Coronavirus stimulus checks

Second stimulus check: can a new payment happen in October?

Negotiations with Nancy Pelosi are still ongoing but Donald Trump faces a race against time to get a financial support package agreed before the election.

Second stimulus check: can a new payment happen in October?
Fritz Nordengren/ZUMA Wire/dpa Fritz Nordengren/ZUMA Wire/dpa

A lot has changed since the first round of stimulus checks were deposited in mid-April. Over 200,000 Americans have now tragically died of covid-19, millions have lost their jobs and the President has contracted and apparently recovered from the virus. And yet, less than three weeks away from the election, negotiations over a second wave of Economic Impact Payments are still ongoing.

Regardless of who wins on 3 November the election will almost certainly add an extra delay to the process of agreeing financial relief for those suffering due to the pandemic. The coming weeks will be crucial if a deal is to be struck but how likely is another round of stimulus payments before the end of the month?

Trump pushes for stimulus checks ahead of election

As the 2020 Presidential Election draws near the incumbent is still lagging behind in many of the polls. One carried out by Opinium Research found that 57% of likely voters intend to vote for challenger Joe Biden while only 40% say they will back Donald Trump. With a huge deficit to overturn the President knows that his campaign needs a substantial boost.

Just over a week after publically ending negotiations via Twitter, Trump now appears desperate to pass a bill providing a second round of stimulus checks to get cash into Americans’ pockets ahead of the election. He had initially refused to commit more than $1.6 trillion to the financial relief package but after his $1.8 trillion offer was rebuffed by Nancy Pelosi he has today said that he would be willing to go even higher.

The President’s rapid climb-down suggests that he is very willing to compromise to make a deal; good news for Americans hoping to receive a second round of financial support in October.

Pelosi holds out for greater concessions

But while the President has upped his offer considerably he is still some way short of the $2.2 trillion bill that passed the House of Representatives months ago. Speaker of the House Nancy Pelosi seems determined to hold out for a broader stimulus package but she risks alienating the electorate if she refuses to budge. Trump has already attempted to paint the Democrats as selfish and that pressure will only build as the negotiations wear on.

A report in The Washington Post claims that Pelosi has dismissed the White House offer as a “slush fund”, designed to curry favour with voters without addressing the underlying economic problems. The spat between the President and Speaker of the House continues to dominate negotiations and Trump has again claimed that Pelosi is deliberately delaying the agreement for political gain.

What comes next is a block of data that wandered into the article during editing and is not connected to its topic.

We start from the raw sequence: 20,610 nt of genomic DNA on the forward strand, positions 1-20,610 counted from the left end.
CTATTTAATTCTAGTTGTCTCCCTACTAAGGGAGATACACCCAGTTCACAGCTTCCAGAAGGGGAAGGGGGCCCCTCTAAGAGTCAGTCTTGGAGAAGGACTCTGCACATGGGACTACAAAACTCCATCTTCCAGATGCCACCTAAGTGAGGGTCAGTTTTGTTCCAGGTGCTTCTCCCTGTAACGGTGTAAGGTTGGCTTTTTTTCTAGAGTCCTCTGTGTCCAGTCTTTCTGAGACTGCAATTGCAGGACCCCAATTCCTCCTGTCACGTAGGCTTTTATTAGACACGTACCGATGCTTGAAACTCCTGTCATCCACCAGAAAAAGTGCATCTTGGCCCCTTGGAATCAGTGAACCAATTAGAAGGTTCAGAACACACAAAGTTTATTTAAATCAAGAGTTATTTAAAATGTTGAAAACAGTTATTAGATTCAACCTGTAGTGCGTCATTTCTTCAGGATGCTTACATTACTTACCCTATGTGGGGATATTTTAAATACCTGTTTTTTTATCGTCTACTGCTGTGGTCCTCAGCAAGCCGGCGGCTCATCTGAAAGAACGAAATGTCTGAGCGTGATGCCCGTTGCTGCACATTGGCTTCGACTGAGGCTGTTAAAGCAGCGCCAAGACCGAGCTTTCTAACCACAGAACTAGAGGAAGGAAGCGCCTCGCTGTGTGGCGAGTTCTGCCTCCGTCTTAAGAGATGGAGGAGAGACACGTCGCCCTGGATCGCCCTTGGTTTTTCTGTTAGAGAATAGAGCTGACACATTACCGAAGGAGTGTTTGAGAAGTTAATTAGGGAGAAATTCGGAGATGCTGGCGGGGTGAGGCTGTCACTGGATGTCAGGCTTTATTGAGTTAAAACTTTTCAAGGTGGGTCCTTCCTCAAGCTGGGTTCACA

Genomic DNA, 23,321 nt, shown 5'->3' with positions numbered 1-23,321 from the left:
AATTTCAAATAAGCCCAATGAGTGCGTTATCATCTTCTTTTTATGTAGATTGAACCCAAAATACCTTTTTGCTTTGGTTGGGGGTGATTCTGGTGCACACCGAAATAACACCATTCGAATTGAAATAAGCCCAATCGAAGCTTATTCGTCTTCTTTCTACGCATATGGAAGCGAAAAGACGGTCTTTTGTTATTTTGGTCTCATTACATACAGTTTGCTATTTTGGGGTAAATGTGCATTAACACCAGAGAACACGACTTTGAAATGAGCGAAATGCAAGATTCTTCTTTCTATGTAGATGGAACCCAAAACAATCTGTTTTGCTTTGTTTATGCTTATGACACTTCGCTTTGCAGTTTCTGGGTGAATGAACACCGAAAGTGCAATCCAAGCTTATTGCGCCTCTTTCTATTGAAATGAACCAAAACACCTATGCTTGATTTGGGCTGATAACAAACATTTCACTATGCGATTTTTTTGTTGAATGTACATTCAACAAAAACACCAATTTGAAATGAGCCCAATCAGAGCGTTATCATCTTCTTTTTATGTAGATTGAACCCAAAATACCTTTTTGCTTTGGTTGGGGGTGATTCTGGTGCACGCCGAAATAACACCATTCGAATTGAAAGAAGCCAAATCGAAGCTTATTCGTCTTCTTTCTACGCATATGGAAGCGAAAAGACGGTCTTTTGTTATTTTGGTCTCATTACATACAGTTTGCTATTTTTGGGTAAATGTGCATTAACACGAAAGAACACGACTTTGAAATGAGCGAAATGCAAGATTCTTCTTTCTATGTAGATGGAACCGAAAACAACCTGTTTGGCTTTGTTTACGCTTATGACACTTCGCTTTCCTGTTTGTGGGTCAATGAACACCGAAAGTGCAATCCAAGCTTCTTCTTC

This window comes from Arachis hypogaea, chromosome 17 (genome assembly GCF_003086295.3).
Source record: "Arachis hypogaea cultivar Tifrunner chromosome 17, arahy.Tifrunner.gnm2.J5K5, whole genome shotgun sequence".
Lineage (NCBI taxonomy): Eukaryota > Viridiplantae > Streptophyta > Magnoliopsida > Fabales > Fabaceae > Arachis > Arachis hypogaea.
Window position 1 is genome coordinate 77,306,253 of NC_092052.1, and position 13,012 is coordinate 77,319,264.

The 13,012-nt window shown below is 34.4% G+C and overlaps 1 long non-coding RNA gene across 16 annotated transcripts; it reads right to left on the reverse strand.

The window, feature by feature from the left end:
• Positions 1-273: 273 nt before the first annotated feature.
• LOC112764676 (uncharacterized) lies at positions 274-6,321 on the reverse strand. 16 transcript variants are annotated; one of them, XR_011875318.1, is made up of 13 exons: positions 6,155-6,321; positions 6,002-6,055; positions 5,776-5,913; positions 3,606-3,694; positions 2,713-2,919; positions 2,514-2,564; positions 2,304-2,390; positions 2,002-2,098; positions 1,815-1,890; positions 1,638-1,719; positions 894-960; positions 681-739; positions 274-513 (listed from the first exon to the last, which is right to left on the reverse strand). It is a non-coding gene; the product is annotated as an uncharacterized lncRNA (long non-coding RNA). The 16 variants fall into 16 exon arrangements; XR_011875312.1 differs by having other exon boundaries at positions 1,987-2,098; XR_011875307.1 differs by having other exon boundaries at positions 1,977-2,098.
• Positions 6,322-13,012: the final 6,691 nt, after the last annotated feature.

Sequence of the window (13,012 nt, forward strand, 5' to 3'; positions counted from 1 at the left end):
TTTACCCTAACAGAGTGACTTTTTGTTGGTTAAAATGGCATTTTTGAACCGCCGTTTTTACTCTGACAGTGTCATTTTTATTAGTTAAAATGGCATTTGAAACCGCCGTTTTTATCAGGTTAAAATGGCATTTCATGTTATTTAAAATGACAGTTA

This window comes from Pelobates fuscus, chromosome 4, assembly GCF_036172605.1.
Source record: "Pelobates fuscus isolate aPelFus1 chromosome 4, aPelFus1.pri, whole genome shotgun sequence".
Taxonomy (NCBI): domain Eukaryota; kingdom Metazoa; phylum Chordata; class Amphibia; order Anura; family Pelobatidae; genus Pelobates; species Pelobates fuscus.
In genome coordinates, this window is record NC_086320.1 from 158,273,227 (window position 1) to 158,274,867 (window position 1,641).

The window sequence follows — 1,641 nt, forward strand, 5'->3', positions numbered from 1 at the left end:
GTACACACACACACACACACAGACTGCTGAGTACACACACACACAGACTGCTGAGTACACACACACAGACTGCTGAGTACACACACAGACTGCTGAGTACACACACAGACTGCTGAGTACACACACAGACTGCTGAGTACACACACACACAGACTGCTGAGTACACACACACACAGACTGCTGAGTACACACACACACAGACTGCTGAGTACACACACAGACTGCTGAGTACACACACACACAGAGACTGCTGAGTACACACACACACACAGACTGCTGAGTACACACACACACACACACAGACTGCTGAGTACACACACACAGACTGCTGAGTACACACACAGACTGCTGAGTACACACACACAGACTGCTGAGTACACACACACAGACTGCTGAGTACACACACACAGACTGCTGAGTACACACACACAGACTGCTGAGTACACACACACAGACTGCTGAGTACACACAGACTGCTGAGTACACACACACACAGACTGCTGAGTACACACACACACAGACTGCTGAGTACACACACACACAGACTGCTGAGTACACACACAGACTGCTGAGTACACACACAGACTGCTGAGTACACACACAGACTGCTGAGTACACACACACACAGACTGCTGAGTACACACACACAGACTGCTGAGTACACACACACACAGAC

Senate Republicans look to pass their own stimulus bill

Even if the President and the House were able to come to some agreement before the end October any bill would still have to pass through the Republican-held Senate, something that is far from a given. Large-scale government spending is antithetical to Republican economic ideology and the Senate would much prefer a smaller, more “targeted” bill.

Senate Majority Leader Mitch McConnell announced on Tuesday that he would be holding a vote on a new, streamlined stimulus bill next week. Full details have not been released but Roll Call has reported that the Senate will vote on a “skinny” relief package worth roughly $500 billion. Speaking in Kentucky on Tuesday, McConnell said the bill would include “another round of checks for those who have been hit the hardest", suggesting a higher income threshold than the previous payments.

What does this mean for the next round of stimulus checks?

Although the Republican Senate have shown a willingness to pass a bill providing stimulus checks to Americans, it is unlikely to be as far-reaching as before. The first wave of Economic Impact Payments was available to anyone earning less than $75,000, or $112,500 for head of household filers – that may well be lowered for the second round of checks.

Trump’s Treasury Secretary Steven Mnuchin has been leading the White House negotiations and pressure is growing for him to find any sort of deal before the election. Trump took a swipe at Mnuchin on Thursday, saying “So far, he hasn’t come home with the bacon.”

With political pressure mounting the prospect of a new economic relief bill before the end of October appears back on the agenda, but Americans will have to wait to see if it includes the package of stimulus checks that they are hoping for.